The Pine Ridge Family Health Center will provide care to low-income Topekans
It’s difficult for many Americans to imagine missing a child’s doctor’s appointment or failing to address an urgent medical issue because there’s no way to get to the clinic. But for low-income families, a lack of transportation is one of the largest obstacles to health care access. While the cost of health care is a heavy burden for most people, low-income Americans often forego trips to the doctor or hospital altogether for fear of the devastating economic consequences they might face. This leaves serious health problems untreated and can lead to even higher costs later on.
The Pine Ridge Family Health Center opened on Nov. 7, and a ribbon-cutting ceremony was held last week. The new clinic will provide health services to residents of Pine Ridge Manor – the largest public housing site operated by the Topeka Housing Authority. This is a part of our community where the cost of health care – as well as related issues like paying for transportation to clinics and hospitals – can be debilitating. By establishing a primary care clinic in the area, THA has given the residents of Pine Ridge Manor immediate access to vital health services.
Washburn University’s School of Nursing is providing medical staff for the clinic. Shirley Dinkel is a professor at the School of Nursing, and she explains how the clinic will help low-income Topekans: “Now we have a true community and academic partnership that’s co-creating a new culture of health for the people who live here.”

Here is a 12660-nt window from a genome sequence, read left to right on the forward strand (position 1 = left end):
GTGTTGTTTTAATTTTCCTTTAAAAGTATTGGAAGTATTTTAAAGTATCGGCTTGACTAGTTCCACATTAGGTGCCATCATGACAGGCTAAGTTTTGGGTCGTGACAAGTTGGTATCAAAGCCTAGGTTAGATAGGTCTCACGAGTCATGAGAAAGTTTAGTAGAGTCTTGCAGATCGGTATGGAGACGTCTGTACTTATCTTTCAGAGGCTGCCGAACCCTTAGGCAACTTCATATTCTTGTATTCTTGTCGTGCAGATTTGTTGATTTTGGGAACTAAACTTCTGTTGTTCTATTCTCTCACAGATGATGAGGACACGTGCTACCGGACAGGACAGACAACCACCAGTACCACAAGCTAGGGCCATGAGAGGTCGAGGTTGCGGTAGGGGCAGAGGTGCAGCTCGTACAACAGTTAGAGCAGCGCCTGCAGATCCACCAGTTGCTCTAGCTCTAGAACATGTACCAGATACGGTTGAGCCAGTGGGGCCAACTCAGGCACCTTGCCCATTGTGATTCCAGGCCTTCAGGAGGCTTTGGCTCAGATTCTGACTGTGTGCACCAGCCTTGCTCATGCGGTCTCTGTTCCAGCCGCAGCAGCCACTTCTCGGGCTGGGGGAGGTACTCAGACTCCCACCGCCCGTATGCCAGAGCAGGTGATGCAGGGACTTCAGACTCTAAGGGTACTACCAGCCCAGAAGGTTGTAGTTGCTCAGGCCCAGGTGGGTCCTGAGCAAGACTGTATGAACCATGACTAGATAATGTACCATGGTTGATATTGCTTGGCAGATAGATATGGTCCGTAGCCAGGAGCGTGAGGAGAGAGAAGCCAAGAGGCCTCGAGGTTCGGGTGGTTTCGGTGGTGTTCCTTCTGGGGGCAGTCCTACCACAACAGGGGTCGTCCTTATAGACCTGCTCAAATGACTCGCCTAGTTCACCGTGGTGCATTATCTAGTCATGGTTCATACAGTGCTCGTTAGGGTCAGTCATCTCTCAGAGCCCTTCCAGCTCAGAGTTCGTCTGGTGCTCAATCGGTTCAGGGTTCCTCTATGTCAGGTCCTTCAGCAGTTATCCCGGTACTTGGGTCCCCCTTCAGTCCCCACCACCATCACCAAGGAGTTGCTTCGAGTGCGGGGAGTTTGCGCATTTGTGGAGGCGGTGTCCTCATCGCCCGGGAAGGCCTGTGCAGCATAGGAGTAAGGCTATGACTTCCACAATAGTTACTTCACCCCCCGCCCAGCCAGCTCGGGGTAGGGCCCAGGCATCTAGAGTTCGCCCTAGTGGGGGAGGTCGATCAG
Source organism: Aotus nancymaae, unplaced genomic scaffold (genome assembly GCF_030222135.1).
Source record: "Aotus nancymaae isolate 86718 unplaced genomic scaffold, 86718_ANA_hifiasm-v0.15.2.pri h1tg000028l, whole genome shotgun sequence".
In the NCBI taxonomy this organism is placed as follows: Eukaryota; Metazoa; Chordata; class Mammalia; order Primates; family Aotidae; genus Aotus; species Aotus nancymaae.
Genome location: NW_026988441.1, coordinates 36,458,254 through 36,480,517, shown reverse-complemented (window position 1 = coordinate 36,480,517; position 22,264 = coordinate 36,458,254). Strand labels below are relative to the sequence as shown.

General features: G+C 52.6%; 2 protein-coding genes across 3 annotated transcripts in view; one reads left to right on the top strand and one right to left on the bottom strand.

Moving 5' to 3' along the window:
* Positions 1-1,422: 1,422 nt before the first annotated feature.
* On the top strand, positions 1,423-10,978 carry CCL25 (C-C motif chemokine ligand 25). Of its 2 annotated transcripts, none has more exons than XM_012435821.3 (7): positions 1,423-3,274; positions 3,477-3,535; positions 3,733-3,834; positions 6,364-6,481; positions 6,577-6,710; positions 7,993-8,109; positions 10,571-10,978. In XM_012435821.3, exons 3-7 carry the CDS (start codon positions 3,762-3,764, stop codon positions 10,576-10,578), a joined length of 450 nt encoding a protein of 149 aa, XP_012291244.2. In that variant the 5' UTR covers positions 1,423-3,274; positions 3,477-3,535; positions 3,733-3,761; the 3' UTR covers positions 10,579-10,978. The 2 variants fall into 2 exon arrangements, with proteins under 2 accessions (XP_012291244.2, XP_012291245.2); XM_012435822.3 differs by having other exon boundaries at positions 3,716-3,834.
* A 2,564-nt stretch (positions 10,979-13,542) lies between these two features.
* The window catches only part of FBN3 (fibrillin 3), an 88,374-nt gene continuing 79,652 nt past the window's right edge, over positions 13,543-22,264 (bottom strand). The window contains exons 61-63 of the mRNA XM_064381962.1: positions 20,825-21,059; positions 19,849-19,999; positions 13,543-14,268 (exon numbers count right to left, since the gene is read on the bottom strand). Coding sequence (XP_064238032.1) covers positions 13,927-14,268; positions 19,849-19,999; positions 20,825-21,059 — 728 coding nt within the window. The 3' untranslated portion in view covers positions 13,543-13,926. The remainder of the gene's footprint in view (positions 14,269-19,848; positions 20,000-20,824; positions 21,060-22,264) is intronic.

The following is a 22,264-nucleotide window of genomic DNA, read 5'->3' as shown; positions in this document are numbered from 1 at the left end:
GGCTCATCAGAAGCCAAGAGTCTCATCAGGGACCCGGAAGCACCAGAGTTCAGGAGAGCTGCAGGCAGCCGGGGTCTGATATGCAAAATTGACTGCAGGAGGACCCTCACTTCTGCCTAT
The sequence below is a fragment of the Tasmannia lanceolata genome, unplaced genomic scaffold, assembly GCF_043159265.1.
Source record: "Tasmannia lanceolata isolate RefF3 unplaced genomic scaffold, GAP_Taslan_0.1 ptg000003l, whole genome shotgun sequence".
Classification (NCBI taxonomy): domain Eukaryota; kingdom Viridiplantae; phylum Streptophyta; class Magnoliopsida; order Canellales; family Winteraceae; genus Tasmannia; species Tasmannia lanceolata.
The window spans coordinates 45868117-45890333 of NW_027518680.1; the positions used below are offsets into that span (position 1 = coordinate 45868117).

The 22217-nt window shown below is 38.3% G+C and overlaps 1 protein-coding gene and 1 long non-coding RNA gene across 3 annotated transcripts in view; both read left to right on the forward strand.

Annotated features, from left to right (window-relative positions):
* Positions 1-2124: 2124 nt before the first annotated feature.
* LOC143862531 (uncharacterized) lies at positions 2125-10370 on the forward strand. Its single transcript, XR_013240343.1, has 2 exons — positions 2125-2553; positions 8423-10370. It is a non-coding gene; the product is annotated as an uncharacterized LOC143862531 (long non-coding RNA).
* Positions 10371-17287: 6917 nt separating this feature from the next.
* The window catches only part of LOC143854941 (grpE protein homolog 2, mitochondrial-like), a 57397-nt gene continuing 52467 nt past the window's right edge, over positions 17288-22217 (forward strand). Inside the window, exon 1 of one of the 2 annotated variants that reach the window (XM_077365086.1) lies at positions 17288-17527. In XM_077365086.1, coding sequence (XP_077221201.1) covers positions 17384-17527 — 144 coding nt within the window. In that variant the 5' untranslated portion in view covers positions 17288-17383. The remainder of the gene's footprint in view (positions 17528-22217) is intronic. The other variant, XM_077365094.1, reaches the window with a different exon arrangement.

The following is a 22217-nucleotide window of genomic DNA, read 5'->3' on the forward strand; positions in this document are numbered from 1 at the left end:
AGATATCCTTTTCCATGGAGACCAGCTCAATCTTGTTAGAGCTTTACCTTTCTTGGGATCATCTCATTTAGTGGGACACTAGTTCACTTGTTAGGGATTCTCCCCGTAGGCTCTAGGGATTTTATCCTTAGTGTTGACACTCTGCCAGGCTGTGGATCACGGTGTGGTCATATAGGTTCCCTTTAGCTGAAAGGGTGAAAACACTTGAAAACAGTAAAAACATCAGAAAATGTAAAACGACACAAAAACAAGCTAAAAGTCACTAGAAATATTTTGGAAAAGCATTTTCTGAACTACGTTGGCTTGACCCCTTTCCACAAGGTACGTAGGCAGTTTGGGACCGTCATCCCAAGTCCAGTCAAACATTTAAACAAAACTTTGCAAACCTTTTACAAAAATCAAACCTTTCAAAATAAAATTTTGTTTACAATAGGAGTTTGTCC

There’s a reason why Dinkel used the words “culture of health.” Rickquette Eason is the president of the THA resident council, and she has been getting feedback from her fellow residents about “what was most important to them, what kind of clinic they wanted.” According to Eason, the “issue of trusting” is a factor that prevents her neighbors from seeking care. Considering the costly and unnerving issues low-income patients face (a lack of medical insurance, disproportionately high rates of ER visits, etc.), this is no surprise.
Trey George is the executive director of THA, and he identifies the main problem faced by many low-income Americans: “So many of our families, they don’t have a primary care physician, so when they get sick, they go to the emergency department.” This ends up costing far more than the preventive care they could have received at a primary clinic. A 2015 FAIR Health survey found that people with lower levels of education, members of minority groups (particularly African-Americans and Hispanics) and those in low-income brackets were all far “more likely to rely on the ER for nonemergency care” than the rest of the population.
The racial gaps in health care access are particularly stark. A study published in the journal Health Services Research in 2012 reports that 13.2 percent of white Americans live in “zip codes with few or no primary-care physicians” – a proportion that rises to 24.3 percent for Hispanics and 25.6 percent for blacks.
According to a January 2014 report commissioned by Shawnee County, there are 21,000 uninsured residents in our county and 16,000 of them have “unmet primary care need” – a need that’s concentrated in areas like Pine Ridge Manor. THA and Washburn University deserve credit for working to address this disparity by providing care to members of our community who need it most.
Members of The Capital-Journal’s editorial advisory board are Zach Ahrens, Matt Johnson, Ray Beers Jr., Laura Burton, Garry Cushinberry, Mike Hall, Jessica Lucas, Veronica Padilla and John Stauffer.